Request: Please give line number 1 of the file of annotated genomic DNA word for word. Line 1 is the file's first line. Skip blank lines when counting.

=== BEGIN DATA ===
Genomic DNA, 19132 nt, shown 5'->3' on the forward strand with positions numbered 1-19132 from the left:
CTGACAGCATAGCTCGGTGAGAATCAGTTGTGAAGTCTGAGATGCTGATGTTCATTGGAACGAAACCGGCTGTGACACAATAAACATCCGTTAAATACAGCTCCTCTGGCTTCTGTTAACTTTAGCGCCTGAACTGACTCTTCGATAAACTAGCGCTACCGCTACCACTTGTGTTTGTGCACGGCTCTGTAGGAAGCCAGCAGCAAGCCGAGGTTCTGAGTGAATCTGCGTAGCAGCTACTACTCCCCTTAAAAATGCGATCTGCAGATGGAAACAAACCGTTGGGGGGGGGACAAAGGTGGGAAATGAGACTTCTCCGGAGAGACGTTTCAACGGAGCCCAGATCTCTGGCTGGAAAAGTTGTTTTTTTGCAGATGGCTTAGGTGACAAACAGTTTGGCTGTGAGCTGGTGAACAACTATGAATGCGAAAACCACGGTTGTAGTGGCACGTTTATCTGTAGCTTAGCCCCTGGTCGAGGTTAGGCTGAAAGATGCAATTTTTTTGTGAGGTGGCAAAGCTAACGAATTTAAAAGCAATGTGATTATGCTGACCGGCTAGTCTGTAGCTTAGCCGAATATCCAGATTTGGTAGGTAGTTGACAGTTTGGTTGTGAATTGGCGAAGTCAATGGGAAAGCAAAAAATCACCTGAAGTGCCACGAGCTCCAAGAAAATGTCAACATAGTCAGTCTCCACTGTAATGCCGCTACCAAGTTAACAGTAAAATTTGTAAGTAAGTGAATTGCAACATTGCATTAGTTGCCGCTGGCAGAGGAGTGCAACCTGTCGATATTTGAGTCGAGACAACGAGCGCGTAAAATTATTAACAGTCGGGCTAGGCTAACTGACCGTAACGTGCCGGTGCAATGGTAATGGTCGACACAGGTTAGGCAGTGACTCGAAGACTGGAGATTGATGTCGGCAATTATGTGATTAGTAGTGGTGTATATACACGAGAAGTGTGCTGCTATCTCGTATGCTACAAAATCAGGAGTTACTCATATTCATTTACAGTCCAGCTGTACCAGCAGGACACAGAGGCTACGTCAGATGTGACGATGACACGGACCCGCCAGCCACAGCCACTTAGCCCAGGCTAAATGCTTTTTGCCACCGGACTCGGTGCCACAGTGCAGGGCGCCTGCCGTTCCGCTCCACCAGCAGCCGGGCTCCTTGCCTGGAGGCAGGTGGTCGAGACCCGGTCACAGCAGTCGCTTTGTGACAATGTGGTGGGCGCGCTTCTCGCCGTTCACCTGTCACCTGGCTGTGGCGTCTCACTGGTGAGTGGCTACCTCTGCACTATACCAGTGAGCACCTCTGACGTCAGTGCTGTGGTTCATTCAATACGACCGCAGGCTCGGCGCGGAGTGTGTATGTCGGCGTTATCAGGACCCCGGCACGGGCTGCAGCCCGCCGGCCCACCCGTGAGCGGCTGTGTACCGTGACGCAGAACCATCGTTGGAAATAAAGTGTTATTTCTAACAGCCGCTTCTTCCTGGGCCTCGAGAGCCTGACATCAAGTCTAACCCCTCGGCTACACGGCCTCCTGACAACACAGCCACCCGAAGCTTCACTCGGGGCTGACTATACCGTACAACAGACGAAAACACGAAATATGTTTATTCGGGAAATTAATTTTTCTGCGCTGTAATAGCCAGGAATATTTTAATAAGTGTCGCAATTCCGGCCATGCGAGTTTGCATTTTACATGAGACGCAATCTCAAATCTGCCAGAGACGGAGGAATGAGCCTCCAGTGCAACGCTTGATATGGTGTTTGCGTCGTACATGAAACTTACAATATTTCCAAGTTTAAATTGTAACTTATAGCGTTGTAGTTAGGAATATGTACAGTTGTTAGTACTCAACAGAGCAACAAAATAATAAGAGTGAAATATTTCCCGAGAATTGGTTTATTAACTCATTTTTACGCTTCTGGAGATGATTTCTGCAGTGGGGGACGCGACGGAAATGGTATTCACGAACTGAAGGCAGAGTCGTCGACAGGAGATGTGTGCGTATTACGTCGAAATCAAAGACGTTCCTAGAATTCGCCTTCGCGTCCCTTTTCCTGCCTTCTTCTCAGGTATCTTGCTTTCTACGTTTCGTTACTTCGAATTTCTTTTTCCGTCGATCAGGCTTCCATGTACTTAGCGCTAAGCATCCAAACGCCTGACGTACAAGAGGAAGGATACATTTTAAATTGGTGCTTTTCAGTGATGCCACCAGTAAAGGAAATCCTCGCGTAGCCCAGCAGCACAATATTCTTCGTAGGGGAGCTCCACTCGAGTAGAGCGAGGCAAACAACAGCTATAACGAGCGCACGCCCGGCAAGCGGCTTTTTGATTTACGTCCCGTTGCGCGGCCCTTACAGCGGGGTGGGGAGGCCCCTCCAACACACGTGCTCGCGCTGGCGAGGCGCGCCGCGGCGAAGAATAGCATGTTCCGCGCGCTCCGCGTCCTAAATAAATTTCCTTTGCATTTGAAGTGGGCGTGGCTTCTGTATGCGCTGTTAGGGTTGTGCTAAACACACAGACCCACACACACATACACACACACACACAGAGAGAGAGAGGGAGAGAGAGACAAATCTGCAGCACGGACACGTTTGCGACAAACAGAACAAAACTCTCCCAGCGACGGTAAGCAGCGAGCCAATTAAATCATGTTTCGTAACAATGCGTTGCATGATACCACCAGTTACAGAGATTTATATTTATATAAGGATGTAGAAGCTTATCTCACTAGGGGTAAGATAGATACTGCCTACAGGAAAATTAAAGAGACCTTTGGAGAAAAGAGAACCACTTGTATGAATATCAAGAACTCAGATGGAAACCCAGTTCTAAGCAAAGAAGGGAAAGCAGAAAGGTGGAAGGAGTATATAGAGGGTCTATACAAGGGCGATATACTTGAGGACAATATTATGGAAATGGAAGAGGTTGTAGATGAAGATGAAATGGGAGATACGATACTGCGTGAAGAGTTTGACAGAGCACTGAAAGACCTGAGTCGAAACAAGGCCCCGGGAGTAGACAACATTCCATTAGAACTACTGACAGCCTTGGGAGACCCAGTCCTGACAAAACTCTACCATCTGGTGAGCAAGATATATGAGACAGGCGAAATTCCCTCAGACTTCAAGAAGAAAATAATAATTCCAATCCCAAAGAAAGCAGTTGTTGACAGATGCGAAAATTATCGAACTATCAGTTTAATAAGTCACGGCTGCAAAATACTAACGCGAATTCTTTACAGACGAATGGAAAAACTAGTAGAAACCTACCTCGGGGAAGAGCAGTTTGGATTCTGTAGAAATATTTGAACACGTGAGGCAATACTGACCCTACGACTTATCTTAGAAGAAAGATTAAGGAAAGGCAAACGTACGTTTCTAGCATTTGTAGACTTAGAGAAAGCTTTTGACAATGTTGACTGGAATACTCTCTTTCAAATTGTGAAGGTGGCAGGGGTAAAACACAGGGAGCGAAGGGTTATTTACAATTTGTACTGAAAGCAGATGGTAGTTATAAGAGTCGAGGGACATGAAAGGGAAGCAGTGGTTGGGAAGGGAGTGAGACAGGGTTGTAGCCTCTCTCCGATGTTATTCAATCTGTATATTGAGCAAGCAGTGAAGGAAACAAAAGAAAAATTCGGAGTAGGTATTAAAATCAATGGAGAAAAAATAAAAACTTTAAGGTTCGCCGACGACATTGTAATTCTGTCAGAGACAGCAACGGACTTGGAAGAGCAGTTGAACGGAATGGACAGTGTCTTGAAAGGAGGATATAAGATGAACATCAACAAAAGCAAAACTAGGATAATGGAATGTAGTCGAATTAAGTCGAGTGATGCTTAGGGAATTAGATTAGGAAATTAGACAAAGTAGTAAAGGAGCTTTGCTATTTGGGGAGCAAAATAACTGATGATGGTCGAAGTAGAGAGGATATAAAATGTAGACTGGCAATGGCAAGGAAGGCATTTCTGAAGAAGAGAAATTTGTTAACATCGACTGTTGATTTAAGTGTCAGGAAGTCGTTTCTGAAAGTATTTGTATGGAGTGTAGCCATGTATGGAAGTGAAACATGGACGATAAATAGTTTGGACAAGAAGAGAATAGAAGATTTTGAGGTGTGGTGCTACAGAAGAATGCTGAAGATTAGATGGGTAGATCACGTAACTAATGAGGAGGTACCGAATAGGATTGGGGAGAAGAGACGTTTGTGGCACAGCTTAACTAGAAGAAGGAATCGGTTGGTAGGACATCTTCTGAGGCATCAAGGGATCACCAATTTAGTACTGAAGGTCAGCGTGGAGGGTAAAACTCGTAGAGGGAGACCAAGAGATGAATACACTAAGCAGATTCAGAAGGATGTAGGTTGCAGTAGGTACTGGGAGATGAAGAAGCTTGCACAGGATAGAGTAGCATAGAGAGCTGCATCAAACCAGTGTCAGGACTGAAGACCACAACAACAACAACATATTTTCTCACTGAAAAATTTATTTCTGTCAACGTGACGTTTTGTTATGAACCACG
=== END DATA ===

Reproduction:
Genomic DNA, 19132 nt, shown 5'->3' on the forward strand with positions numbered 1-19132 from the left: